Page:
Huge Cache of Exquisite Coffins Found in Egypt
The Egyptian Ministry of Antiquities has announced a major discovery near Luxor in the south of the country. Archaeologists have unearthed at least 20 wooden coffins that date back to the era of the pharaohs. This find is expected to throw light on the burial practices and lives of the people of the area in the ancient past. The major discovery was made during an excavation by archaeologists working in the Assasif necropolis.
According to the Daily Mail ‘It sits between the Deir al-Bahri and the Tombs of the Nobles, and next to the Temple of Hatshepsut on the West Bank of Luxor’. It was originally located not far from the ancient city of Thebes.
The necropolis at Assasif
Assasif was used as a burial place for thousands of years. Phys.org reports that it ‘includes tombs dating back to the Middle, New Kingdom and the Late Periods (1994BC to 332BC)’. It was mainly used for the burials of residents of the great city of Thebes. It was known as Waset to the ancient Egyptians and was at times the pharaohs’ capital during the Middle and the New Kingdom era, before it fell into ruin. Today, most of ancient Thebes is buried under the bustling modern metropolis of Luxor.
Archaeologists found at least twenty coffins which are brightly painted and shaped to imitate the human-form. A spokesperson for the Ministry stated that the find in the Assasif necropolis is the "biggest and most important" in the area in recent years, reports the Times of India.
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The coffins are in excellent condition with the paint intact. (Ministry of Antiquities)
The Times of India reports that ‘Photos from the ministry show colored coffins with inscription’. The caskets are almost completely covered with inscriptions and paintings and many of these appear to be in excellent condition and still have their original color. These may provide information on the identity and the status of those who were interred in the coffins.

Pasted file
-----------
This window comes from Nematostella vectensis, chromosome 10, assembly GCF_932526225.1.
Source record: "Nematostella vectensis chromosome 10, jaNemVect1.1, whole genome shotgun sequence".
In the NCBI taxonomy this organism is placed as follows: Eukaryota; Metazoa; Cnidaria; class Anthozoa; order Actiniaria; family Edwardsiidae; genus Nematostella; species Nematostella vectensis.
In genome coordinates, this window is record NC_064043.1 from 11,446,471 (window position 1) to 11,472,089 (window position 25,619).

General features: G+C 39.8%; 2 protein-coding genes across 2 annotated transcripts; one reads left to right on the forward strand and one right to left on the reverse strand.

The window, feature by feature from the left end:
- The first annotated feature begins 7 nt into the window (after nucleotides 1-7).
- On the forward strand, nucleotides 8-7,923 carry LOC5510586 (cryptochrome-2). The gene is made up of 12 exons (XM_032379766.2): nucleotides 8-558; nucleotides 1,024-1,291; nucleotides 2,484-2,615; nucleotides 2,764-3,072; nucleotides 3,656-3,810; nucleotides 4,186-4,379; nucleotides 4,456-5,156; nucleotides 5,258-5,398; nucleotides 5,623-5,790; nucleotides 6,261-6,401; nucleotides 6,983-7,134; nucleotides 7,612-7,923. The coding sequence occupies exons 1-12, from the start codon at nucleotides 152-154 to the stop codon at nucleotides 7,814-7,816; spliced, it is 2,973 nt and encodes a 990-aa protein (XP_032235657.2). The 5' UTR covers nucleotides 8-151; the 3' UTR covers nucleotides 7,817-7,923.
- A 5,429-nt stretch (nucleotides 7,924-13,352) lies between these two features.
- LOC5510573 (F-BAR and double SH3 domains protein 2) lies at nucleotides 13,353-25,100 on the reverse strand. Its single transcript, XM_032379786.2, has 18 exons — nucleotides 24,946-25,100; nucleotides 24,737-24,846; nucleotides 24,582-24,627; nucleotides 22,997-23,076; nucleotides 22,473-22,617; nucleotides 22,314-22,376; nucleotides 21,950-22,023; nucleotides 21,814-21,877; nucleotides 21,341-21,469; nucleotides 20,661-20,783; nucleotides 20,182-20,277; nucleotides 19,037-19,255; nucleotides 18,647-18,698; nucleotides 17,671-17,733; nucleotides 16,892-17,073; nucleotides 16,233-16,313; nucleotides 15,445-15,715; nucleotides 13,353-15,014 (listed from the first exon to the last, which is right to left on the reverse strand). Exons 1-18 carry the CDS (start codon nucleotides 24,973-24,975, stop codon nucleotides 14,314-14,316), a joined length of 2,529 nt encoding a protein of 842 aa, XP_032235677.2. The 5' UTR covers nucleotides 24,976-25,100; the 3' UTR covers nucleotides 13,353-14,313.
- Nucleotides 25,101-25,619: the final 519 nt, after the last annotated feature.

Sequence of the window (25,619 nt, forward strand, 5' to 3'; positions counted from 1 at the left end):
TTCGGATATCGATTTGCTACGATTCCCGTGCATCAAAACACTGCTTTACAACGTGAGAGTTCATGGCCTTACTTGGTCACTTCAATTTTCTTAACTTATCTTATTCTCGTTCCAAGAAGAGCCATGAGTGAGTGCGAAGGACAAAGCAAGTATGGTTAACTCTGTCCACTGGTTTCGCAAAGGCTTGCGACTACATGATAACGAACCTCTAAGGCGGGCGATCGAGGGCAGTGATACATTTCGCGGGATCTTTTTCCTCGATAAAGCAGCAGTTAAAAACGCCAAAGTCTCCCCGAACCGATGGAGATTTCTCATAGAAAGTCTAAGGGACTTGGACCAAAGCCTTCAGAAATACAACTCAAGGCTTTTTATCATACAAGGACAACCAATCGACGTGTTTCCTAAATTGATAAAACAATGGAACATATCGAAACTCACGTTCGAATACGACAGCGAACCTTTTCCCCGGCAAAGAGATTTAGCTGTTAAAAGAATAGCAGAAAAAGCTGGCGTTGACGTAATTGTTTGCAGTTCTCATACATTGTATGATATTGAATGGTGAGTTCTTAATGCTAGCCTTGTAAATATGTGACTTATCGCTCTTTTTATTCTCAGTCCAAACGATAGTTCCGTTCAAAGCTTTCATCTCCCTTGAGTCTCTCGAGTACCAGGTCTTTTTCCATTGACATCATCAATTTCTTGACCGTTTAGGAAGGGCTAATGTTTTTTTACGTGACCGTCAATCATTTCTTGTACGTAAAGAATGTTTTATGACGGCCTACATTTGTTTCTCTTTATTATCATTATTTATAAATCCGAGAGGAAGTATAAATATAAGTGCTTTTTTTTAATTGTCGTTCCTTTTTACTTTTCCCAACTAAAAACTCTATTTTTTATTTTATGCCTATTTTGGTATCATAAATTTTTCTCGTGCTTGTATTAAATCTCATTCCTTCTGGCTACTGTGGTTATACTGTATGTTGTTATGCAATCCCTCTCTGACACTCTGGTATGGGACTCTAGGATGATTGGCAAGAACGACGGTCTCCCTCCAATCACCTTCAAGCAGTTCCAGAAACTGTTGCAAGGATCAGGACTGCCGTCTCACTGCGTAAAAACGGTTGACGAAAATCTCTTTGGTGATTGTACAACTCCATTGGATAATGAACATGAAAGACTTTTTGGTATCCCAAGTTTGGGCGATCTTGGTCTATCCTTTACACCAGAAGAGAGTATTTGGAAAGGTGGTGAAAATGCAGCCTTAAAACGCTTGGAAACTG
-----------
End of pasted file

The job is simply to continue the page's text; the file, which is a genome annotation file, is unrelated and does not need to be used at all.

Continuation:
The coffins are so elaborate and ornately decorated because they were seen as the eternal dwelling place of the dead. They are all very well-preserved, despite being thousands of years old. This is probably a result of the arid and dry climate in Southern Egypt. Similar finds of wooden coffins are not unknown. The well-preserved mummy of a woman was found in a remarkably preserved coffin in the Assasif necropolis in 2018 by a French team of archaeologists. But the quantity and quality of this find is exceptional.
Part of the extraordinary coffin cache found at the Assasif necropolis. (Ministry of Antiquities)
The discoveries are considered to be of such significance that the Egyptian Minister of Antiquities visited the site of the discoveries. Minister Khaled el-Anany, was shown the coffins by members of the team who made the amazing discoveries and local officials. In recent years, the Egyptian authorities have used archaeological finds to ‘in the hopes of reviving its tourism sector, which was badly hit by the turmoil following the 2011 uprising’ according to the Irish Examiner.
Minister of Antiquities Khaled el-Anany looking at recently discovered ancient colored coffins. (Ministry of Antiquities)
Who was buried in the coffins?
However, it is unlikely that the coffins contain riches such as gold death masks. It is likely that those who were buried in the coffins were not members of royalty. Most likely the coffins belonged to wealthy and powerful individuals. Many members of the political elite in Thebes were buried in the necropolis, it appears. The Daily Mail reports that earlier digs at Assasif ‘found tombs belonging to Anch-Hor, Kheru-Ef, Montuemhet, and Pabasa’ who were all either senior royal officials or viziers.
More details about the coffins will be made in the coming days and a major press conference is planned by the Egyptian Ministry of Antiquities on Saturday. It is not known if the coffins contain any mummies. Researchers will continue to examine the coffins and decipher their inscriptions and paintings. It is possible that more coffins will be unearthed in the area in the future.
Top image: Some of the twenty coffins found in the Assasif necropolis. Source: Ministry of Antiquities
By Ed Whelan